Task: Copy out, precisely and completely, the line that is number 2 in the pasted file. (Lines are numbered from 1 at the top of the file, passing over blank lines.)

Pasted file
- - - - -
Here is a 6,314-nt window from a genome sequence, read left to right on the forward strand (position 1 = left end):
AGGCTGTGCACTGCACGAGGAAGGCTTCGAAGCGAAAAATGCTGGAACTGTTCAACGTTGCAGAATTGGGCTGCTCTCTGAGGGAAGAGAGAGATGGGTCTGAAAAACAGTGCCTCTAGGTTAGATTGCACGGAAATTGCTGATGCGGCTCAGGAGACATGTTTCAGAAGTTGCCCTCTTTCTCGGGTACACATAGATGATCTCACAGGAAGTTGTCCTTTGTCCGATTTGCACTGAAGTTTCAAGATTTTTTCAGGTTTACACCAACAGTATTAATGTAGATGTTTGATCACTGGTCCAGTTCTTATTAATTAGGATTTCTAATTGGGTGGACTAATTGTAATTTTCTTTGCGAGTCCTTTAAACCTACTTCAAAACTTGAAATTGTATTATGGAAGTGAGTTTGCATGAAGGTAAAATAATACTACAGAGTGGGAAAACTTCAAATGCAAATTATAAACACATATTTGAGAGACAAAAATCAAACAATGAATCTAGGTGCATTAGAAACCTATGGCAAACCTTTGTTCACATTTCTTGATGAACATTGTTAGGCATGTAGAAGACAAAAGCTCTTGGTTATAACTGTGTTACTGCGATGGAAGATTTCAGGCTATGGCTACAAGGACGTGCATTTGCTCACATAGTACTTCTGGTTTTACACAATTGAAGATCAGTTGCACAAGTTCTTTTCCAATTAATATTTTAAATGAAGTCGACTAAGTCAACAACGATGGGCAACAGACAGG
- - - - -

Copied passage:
AGGCTGTGCACTGCACGAGGAAGGCTTCGAAGCGAAAAATGCTGGAACTGTTCAACGTTGCAGAATTGGGCTGCTCTCTGAGGGAAGAGAGAGATGGGTCTGAAAAACAGTGCCTCTAGGTTAGATTGCACGGAAATTGCTGATGCGGCTCAGGAGACATGTTTCAGAAGTTGCCCTCTTTCTCGGGTACACATAGATGATCTCACAGGAAGTTGTCCTTTGTCCGATTTGCACTGAAGTTTCAAGATTTTTTCAGGTTTACACCAACAGTATTAATGTAGATGTTTGATCACTGGTCCAGTTCTTATTAATTAGGATTTCTAATTGGGTGGACTAATTGTAATTTTCTTTGCGAGTCCTTTAAACCTACTTCAAAACTTGAAATTGTATTATGGAAGTGAGTTTGCATGAAGGTAAAATAATACTACAGAGTGGGAAAACTTCAAATGCAAATTATAAACACATATTTGAGAGACAAAAATCAAACAATGAATCTAGGTGCATTAGAAACCTATGGCAAACCTTTGTTCACATTTCTTGATGAACATTGTTAGGCATGTAGAAGACAAAAGCTCTTGGTTATAACTGTGTTACTGCGATGGAAGATTTCAGGCTATGGCTACAAGGACGTGCATTTGCTCACATAGTACTTCTGGTTTTACACAATTGAAGATCAGTTGCACAAGTTCTTTTCCAATTAATATTTTAAATGAAGTCGACTAAGTCAACAACGATGGGCAACAGACAGG